High school graduation rate tops 78 percent – highest since 1976

Some 78.2 percent finished in four years, graduating in spring 2010, a new report found Tuesday. Grim economic conditions and the need to be competitive in a crowded job market played a role.

Brian Snyder/Reuters/File
A view shows the silhouette of a student with a graduation cap in this file photo. High school graduation rate at the highest since 1976, motivated in part by grim economic conditions and the need to be competitive in a crowded job market.

Public high school students are graduating at the highest rate since 1976, motivated in part by grim economic conditions and the need to be competitive in a crowded job market.

More than 3.1 million high school students received their diplomas in spring 2010, with 78.2 percent finishing in four years, the National Center for Education Statistics (NCES) reported Tuesday. The rate is a 2.7-percentage-point increase over the previous year, and those two rates are the highest since the 75 percent rate in 1975 and 1976.

The report does not analyze for causes, but education officials say the increasing rate can certainly be linked to the struggling economy.

"If you drop out of high school, how many good jobs are there out there for you? None," said Education Secretary Arne Duncan in an Associated Press interview published Tuesday.

This was not the case 10 or 15 years ago, he said.

"When I grew up on the South Side of Chicago, it wasn't great, but I had lots of friends who dropped out, and they could go work in the stockyards or steel mills, and they could buy a home, support a family, do OK," Secretary Duncan said.

With an average annual salary of $20,241, high school dropouts earn $10,386 less than high school graduates, who earn $30,627, according to Census Bureau data.

The need for young people to be competitive in the job market is increasingly important, especially as part-time jobs and internships available to students are decreasing, says Donna Harris-Aikens, director of education policy and practices at the National Education Association.

“Part of the impact of the economy on students is that internship slots are being taken by adults who need to switch gears or gain experience in different fields, so they can get back into the mainstream of employment,” Ms. Harris-Aikens says.

It is important for students to see how their education is relevant to their employment experience and how earning a diploma will benefit them in both the short and long term, she says.

The increasing graduation rate is “extremely promising,” Harris-Aikens says, but there is still plenty of room for improvement. “We want to be at 100 percent.”

The achievement gaps along racial lines are a noticeable area for improvement, she says.

Asian/Pacific Islander students graduate at the highest rate (93.5 percent), followed by white students (83 percent), Hispanic students (71.4 percent), American Indian/Alaska Native students (69.1 percent), and black students (66.1 percent), according to the NCES report.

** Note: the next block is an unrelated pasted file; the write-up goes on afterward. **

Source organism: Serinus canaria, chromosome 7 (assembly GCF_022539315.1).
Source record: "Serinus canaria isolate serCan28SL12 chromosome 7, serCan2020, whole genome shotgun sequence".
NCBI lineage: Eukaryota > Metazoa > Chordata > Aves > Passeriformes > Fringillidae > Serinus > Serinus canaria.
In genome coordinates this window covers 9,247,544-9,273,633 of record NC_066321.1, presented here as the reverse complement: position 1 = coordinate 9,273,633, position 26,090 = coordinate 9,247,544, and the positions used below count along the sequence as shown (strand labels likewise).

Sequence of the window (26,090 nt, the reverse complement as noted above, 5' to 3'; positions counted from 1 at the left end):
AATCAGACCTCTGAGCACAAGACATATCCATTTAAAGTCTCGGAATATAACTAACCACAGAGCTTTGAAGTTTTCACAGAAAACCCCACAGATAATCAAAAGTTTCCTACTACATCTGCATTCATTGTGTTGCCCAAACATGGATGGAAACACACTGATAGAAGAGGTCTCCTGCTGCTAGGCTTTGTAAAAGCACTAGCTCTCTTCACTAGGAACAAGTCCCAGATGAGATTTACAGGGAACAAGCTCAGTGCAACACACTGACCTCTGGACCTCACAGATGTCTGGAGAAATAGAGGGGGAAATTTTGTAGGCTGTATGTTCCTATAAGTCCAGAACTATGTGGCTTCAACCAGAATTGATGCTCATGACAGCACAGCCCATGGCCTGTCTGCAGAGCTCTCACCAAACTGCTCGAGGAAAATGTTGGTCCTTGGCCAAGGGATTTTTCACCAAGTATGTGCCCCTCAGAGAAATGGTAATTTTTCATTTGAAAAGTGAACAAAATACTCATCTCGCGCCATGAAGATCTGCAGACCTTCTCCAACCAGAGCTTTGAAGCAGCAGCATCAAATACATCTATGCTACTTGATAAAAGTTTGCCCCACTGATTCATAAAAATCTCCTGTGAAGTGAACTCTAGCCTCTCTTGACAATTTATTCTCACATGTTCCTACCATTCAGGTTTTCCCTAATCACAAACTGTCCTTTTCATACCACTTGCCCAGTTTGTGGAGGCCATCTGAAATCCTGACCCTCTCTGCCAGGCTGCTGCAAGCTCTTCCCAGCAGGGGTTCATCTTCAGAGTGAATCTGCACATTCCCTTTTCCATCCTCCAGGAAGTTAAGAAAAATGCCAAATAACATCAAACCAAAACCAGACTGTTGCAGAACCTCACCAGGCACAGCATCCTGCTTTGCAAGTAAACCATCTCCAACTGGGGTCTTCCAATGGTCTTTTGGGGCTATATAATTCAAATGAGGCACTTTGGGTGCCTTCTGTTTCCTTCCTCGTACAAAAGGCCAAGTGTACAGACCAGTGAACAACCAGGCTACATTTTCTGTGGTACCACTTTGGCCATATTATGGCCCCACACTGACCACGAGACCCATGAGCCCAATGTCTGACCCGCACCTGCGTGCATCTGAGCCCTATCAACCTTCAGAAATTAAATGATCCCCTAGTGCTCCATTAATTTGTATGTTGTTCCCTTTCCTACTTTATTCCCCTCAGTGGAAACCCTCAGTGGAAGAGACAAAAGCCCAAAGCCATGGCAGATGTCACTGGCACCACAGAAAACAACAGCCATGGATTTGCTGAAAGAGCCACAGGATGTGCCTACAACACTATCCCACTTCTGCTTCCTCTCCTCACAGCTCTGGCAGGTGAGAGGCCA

“If we can work to close those gaps, the graduation rate overall will see dramatic increases,” Harris-Aikens says.

The graduation rate also varies widely across states: Lowest-ranked Nevada reported 57.8 percent graduation rate, and top-ranked Vermont reported 91.4 percent.

One next step is to do a more in-depth analysis to see which strategies are working and which strategies need to be readjusted.

The most important strategy, Harris-Aikens says, is “paying attention to details and talking to kids, helping them figure out what they need.”

NCES bases the graduation rate on the averaged freshman graduation rate (AFGR), an estimate of public high school students who graduate within four years of starting ninth grade. The US Department of Education continues to refine the way it reports graduation rates, including establishing a national formula for state reports, but the AFGR is currently the best measure, the NCES report says.

You've read  of  free articles. Subscribe to continue.

Dear Reader,

About a year ago, I happened upon this statement about the Monitor in the Harvard Business Review – under the charming heading of “do things that don’t interest you”:

“Many things that end up” being meaningful, writes social scientist Joseph Grenny, “have come from conference workshops, articles, or online videos that began as a chore and ended with an insight. My work in Kenya, for example, was heavily influenced by a Christian Science Monitor article I had forced myself to read 10 years earlier. Sometimes, we call things ‘boring’ simply because they lie outside the box we are currently in.”

If you were to come up with a punchline to a joke about the Monitor, that would probably be it. We’re seen as being global, fair, insightful, and perhaps a bit too earnest. We’re the bran muffin of journalism.

But you know what? We change lives. And I’m going to argue that we change lives precisely because we force open that too-small box that most human beings think they live in.

The Monitor is a peculiar little publication that’s hard for the world to figure out. We’re run by a church, but we’re not only for church members and we’re not about converting people. We’re known as being fair even as the world becomes as polarized as at any time since the newspaper’s founding in 1908.

We have a mission beyond circulation, we want to bridge divides. We’re about kicking down the door of thought everywhere and saying, “You are bigger and more capable than you realize. And we can prove it.”

If you’re looking for bran muffin journalism, you can subscribe to the Monitor for $15. You’ll get the Monitor Weekly magazine, the Monitor Daily email, and unlimited access to CSMonitor.com.